The new Labour Code comes into effect on 1 January 2021. Here are some highlights:
- A new approach to define labour contracts more broadly is introduced. An agreement with a title other than “labour contract” but which sets out a scope of work, wage, management, administration and supervision by one side over another will be considered a labour contract. Currently in Vietnam, individuals are sometimes hired under some contracts or other forms of agreements which might fall outside the scope of the Labour Code and possibly also the social insurance contribution requirements. This change will clearly have implications in such case. This change is also an effort to handle new forms of employment seen in Industry 4.0.
- The new Labour Code for the first time recognises labour contracts made in electronic form.
- The maximum probationary period can be up to 180 days for managers as defined in the Law on Enterprises, including inter alia the (general) director of a company. Currently, the maximum probationary period is only 60 days.
- Employees now have the right to unilaterally terminate their labour contracts without any reason but must comply with prior notice requirements.
- Employers now have more rights to unilaterally terminate labour contracts, e.g. with employees who provided false information when entering into the labour contract.
- It is possible to enter into multiple definite term labour contracts with foreign employees. This resolves the current conflict between the provision in the law that an indefinite term labour contract must be entered into with an employee after two consecutive definite term labour contracts, and that the term of a labour contract with a foreign employee must adhere to his/her work permit expiry date.
- Employers must not restrict or interfere with their employees’ right to decide how to spend their salaries, and must not use force or coerce the employees to spend their salaries on purchasing goods/services from their employer.
- In the case of salary paid to employees’ bank accounts, employers must pay the service fees for opening such bank accounts and for remitting salaries.
- The new Labour Code removes the requirement that salary scales and tables must be registered with the labour authority. However, the requirement to consult with “organisations representing the employees” on formulation of salary scales/tables and labour norms remains.
Working hours and overtime
- Yearly maximum permitted overtime remains unchanged, i.e. 200 hours per year in normal cases and up to 300 hours per year in special cases as defined in the new Labour Code. However, the permitted maximum overtime for a month increases from 30 hours to 40 hours.
- Another public holiday (the day preceding or following Independence Day – 2 September) is added.
- A work permit for foreign employee can be extended only one time, for a further maximum two years. Accordingly, a new application process must be conducted if an employer wishes to continue to employ such foreign individual.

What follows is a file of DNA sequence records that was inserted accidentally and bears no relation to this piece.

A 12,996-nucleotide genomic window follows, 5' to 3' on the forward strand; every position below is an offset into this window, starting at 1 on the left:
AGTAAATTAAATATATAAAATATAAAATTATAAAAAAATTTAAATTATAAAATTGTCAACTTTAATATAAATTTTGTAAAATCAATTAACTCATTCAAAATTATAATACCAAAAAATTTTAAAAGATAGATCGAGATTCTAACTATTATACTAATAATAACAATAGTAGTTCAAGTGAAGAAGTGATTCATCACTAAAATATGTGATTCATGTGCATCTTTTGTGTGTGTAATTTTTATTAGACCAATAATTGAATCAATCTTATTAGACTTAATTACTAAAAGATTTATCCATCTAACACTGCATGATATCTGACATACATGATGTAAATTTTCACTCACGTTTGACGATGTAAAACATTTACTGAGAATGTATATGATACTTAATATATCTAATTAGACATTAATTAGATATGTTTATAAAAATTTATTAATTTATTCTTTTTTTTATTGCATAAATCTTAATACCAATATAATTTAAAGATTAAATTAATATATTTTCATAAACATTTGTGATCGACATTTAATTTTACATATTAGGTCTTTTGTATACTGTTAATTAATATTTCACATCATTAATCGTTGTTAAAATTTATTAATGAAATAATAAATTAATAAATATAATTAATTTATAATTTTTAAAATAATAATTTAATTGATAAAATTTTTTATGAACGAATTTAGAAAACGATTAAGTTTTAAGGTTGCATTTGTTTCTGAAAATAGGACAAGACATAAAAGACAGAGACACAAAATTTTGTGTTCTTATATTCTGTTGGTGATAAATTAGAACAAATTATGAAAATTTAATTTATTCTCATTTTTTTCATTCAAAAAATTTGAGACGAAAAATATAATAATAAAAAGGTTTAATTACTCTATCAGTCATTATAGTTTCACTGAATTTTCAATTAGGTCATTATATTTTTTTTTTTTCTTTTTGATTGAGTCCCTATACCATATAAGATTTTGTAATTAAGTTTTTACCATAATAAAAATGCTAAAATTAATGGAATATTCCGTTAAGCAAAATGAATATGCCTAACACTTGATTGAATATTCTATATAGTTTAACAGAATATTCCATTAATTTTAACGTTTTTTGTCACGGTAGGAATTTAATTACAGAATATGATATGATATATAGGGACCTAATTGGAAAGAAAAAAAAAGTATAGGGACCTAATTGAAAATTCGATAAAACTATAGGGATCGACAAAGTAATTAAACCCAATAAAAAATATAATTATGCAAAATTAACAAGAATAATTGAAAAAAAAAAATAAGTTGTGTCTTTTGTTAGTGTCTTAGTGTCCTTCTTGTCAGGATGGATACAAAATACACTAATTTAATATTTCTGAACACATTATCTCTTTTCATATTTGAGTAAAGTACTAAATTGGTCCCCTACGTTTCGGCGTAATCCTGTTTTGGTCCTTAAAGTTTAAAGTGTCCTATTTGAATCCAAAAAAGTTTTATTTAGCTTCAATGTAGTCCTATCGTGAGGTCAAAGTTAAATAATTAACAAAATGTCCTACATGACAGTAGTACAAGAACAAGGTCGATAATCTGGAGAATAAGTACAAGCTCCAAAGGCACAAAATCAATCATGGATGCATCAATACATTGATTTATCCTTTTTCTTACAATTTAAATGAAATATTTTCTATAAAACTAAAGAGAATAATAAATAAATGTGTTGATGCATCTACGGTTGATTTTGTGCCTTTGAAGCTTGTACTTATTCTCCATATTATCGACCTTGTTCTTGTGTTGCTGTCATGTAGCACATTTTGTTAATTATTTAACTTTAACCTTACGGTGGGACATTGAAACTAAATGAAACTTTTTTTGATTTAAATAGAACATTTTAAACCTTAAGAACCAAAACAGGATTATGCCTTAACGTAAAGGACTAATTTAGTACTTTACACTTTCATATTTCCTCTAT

- Starting from 2021, the retirement ages in normal working conditions for labourers are 60 years and three months for men and 55 years and four months for women. Retirement ages will be increased annually by three months for men until reaching 62 years in 2028 and by four months for women until reaching 60 years in 2035.
- Internal Labour Rules (“ILR”) must now include the following contents (in addition to the currently required ones):
- Prevention of sexual harassment in the workplace; and the procedures for dealing with sexual harassment in the workplace;
- Cases where an employer can temporarily transfer an employee to work that is different from that agreed to in the labour contract.
- The person authorised to impose disciplinary penalties.
- An enterprise with branches in different locations is not required to register its ILR with all the respective local labour authorities but must just send the valid/registered ILR to those authorities [i.e. as a notification]. Labour authorities at the provincial/city level may delegate/authorise ILR registration to the labour authorities at district level.
- The new Labour Code adds sexual harassment to the list of acts that are subject to dismissal provided that this act is stipulated in the ILR.
- In accordance with Vietnam’s commitments under the Comprehensive and Progressive Agreement for Trans-Pacific Partnership (CP-TPP) and the European Union – Vietnam Free Trade Agreement (EVFTA), the Labour Code is amended to allow the establishment of employees’ representative organisations which do not belong to the Vietnam
General Confederation of Labour.
- Accordingly, an organisation independently established by employees can play similar roles as an in-house Trade Union’s in representing employees and protecting their rights. However, in order to be recognised by law, such organisation must have a charter and be registered with the relevant authorities. The government will stipulate further guidelines in this regard.
- From the effective date of the new Labour Code (i.e. 1 January 2021), all signed labour contracts, collective labour agreements and other legal agreements whose contents are not contrary to, or provide more favourable rights and conditions to employees than, the provisions of the new Labour Code will continue to be valid, except where the parties have agreed amendments thereof to comply with the new Labour Code